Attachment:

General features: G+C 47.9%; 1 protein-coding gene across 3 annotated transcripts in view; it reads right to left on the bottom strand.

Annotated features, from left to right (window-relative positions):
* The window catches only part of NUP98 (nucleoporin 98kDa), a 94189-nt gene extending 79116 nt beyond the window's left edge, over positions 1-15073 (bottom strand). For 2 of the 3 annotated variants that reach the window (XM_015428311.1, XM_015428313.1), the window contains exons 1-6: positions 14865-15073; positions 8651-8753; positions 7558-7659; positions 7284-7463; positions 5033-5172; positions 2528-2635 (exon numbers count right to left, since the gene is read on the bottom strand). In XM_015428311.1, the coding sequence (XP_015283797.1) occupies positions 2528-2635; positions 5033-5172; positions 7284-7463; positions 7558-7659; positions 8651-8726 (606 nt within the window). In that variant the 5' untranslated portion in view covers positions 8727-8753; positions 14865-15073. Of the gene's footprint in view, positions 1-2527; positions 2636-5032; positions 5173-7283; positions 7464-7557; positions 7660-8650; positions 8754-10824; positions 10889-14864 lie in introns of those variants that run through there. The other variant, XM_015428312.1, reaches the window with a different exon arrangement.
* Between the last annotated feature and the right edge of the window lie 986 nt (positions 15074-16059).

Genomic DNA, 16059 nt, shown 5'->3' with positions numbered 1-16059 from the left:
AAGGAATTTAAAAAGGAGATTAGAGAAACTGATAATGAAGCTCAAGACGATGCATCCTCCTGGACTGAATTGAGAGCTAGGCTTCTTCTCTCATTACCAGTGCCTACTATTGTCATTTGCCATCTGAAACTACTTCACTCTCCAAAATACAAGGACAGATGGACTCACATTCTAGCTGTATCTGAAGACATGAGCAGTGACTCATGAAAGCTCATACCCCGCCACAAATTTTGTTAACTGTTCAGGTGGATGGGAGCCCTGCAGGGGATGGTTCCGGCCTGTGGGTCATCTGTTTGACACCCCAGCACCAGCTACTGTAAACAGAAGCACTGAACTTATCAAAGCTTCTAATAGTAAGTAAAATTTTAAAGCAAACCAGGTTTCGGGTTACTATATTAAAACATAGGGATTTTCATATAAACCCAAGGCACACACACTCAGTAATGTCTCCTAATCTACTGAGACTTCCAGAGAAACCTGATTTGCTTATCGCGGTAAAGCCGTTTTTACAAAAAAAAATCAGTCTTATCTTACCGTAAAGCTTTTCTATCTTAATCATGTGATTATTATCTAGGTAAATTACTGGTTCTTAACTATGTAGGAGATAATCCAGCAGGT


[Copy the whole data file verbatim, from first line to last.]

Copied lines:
General features: G+C 47.9%; 1 protein-coding gene across 3 annotated transcripts in view; it reads right to left on the bottom strand.

Annotated features, from left to right (window-relative positions):
* The window catches only part of NUP98 (nucleoporin 98kDa), a 94189-nt gene extending 79116 nt beyond the window's left edge, over positions 1-15073 (bottom strand). For 2 of the 3 annotated variants that reach the window (XM_015428311.1, XM_015428313.1), the window contains exons 1-6: positions 14865-15073; positions 8651-8753; positions 7558-7659; positions 7284-7463; positions 5033-5172; positions 2528-2635 (exon numbers count right to left, since the gene is read on the bottom strand). In XM_015428311.1, the coding sequence (XP_015283797.1) occupies positions 2528-2635; positions 5033-5172; positions 7284-7463; positions 7558-7659; positions 8651-8726 (606 nt within the window). In that variant the 5' untranslated portion in view covers positions 8727-8753; positions 14865-15073. Of the gene's footprint in view, positions 1-2527; positions 2636-5032; positions 5173-7283; positions 7464-7557; positions 7660-8650; positions 8754-10824; positions 10889-14864 lie in introns of those variants that run through there. The other variant, XM_015428312.1, reaches the window with a different exon arrangement.
* Between the last annotated feature and the right edge of the window lie 986 nt (positions 15074-16059).

Genomic DNA, 16059 nt, shown 5'->3' with positions numbered 1-16059 from the left:
AAGGAATTTAAAAAGGAGATTAGAGAAACTGATAATGAAGCTCAAGACGATGCATCCTCCTGGACTGAATTGAGAGCTAGGCTTCTTCTCTCATTACCAGTGCCTACTATTGTCATTTGCCATCTGAAACTACTTCACTCTCCAAAATACAAGGACAGATGGACTCACATTCTAGCTGTATCTGAAGACATGAGCAGTGACTCATGAAAGCTCATACCCCGCCACAAATTTTGTTAACTGTTCAGGTGGATGGGAGCCCTGCAGGGGATGGTTCCGGCCTGTGGGTCATCTGTTTGACACCCCAGCACCAGCTACTGTAAACAGAAGCACTGAACTTATCAAAGCTTCTAATAGTAAGTAAAATTTTAAAGCAAACCAGGTTTCGGGTTACTATATTAAAACATAGGGATTTTCATATAAACCCAAGGCACACACACTCAGTAATGTCTCCTAATCTACTGAGACTTCCAGAGAAACCTGATTTGCTTATCGCGGTAAAGCCGTTTTTACAAAAAAAAATCAGTCTTATCTTACCGTAAAGCTTTTCTATCTTAATCATGTGATTATTATCTAGGTAAATTACTGGTTCTTAACTATGTAGGAGATAATCCAGCAGGT